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The impact of grazing pressure in clearfelled, burned and undisturbed eucalypt forest
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An area of dry eucalypt forest on dolerite in southeastern Tasmania with comparable sites that were a) unlogged, b) clearfelled, c) clearfelled and slash-burned, was monitored over a 24 month period. Detailed records were made of plant species composition and cover on floristically similar fenced and unfenced permanent plots in two major vegetation types. Mammal faecal pellets were cleared from each of the unfenced plots and subsequently counted and attributed to species of origin. For the six combinations of treatment and vegetation type pellet deposition rate was highly correlated with differences in the rate of change of species cover between fenced and unfenced plots and the lifeform composition of the vegetation. The greatest changes were observed in the clearfelled, burned area, while there was relatively little change in the undisturbed forest. Grass and herb species were generally disadvantaged by mammal exclusion while shrubs and graminoids generally grew faster in the fenced plots.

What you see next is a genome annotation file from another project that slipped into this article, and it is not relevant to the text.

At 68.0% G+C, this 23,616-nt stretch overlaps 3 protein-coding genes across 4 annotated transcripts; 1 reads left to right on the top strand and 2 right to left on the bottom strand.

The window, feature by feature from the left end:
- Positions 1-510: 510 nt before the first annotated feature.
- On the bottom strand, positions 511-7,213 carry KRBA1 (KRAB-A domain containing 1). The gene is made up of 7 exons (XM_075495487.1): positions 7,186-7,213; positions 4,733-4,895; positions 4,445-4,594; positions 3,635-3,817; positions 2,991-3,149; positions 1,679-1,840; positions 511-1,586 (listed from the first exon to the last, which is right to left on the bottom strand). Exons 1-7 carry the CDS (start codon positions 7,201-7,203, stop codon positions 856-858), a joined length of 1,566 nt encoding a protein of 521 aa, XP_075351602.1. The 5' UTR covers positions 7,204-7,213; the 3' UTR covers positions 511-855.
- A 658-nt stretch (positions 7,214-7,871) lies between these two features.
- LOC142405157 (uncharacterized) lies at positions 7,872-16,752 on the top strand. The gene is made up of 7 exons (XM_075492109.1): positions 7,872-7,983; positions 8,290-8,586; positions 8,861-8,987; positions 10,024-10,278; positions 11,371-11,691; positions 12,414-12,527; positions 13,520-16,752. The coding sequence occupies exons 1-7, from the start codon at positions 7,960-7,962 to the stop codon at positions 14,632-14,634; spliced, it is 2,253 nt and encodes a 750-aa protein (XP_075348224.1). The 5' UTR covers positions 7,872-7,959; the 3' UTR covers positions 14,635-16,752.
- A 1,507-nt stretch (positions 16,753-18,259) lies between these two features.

|Keywords:||Browsing - Clearfelling - Eucalypt forest - Fire - Forest management - Grazing - Slash-burning - Tasmania|
|Journal or Publication Title:||Vegetatio|
|Page Range:||pp. 133-136|
|Identification Number - DOI:||10.1007/BF00039906|
The original publication is available at www.springerlink.com
|Date Deposited:||17 Jan 2008 04:24|
|Last Modified:||18 Nov 2014 03:26|
|Item Statistics:||View statistics for this item|
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